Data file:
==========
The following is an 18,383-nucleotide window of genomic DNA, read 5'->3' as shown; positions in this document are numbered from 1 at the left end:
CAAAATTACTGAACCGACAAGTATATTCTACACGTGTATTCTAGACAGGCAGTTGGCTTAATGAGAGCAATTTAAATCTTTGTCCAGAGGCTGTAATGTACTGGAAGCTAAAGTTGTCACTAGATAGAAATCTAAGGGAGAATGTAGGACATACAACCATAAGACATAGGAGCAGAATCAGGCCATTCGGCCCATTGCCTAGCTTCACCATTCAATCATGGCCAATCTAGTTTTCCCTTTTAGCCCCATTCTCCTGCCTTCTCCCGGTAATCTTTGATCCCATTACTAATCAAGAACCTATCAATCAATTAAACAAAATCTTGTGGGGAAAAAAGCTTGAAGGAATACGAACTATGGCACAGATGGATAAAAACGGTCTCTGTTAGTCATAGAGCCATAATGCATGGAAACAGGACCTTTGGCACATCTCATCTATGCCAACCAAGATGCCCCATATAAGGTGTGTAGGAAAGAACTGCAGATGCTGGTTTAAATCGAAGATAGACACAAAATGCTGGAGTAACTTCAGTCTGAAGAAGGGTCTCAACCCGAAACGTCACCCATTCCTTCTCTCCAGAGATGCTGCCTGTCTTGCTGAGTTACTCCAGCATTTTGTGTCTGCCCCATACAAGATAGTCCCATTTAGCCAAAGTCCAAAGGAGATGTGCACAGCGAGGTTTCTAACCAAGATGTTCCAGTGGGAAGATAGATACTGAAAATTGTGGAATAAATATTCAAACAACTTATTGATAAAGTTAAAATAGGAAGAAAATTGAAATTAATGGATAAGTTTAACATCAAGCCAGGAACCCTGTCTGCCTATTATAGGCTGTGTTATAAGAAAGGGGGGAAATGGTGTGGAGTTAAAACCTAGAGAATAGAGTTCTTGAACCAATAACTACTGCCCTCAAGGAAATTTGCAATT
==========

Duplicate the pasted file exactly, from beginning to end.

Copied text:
The following is an 18,383-nucleotide window of genomic DNA, read 5'->3' as shown; positions in this document are numbered from 1 at the left end:
CAAAATTACTGAACCGACAAGTATATTCTACACGTGTATTCTAGACAGGCAGTTGGCTTAATGAGAGCAATTTAAATCTTTGTCCAGAGGCTGTAATGTACTGGAAGCTAAAGTTGTCACTAGATAGAAATCTAAGGGAGAATGTAGGACATACAACCATAAGACATAGGAGCAGAATCAGGCCATTCGGCCCATTGCCTAGCTTCACCATTCAATCATGGCCAATCTAGTTTTCCCTTTTAGCCCCATTCTCCTGCCTTCTCCCGGTAATCTTTGATCCCATTACTAATCAAGAACCTATCAATCAATTAAACAAAATCTTGTGGGGAAAAAAGCTTGAAGGAATACGAACTATGGCACAGATGGATAAAAACGGTCTCTGTTAGTCATAGAGCCATAATGCATGGAAACAGGACCTTTGGCACATCTCATCTATGCCAACCAAGATGCCCCATATAAGGTGTGTAGGAAAGAACTGCAGATGCTGGTTTAAATCGAAGATAGACACAAAATGCTGGAGTAACTTCAGTCTGAAGAAGGGTCTCAACCCGAAACGTCACCCATTCCTTCTCTCCAGAGATGCTGCCTGTCTTGCTGAGTTACTCCAGCATTTTGTGTCTGCCCCATACAAGATAGTCCCATTTAGCCAAAGTCCAAAGGAGATGTGCACAGCGAGGTTTCTAACCAAGATGTTCCAGTGGGAAGATAGATACTGAAAATTGTGGAATAAATATTCAAACAACTTATTGATAAAGTTAAAATAGGAAGAAAATTGAAATTAATGGATAAGTTTAACATCAAGCCAGGAACCCTGTCTGCCTATTATAGGCTGTGTTATAAGAAAGGGGGGAAATGGTGTGGAGTTAAAACCTAGAGAATAGAGTTCTTGAACCAATAACTACTGCCCTCAAGGAAATTTGCAATT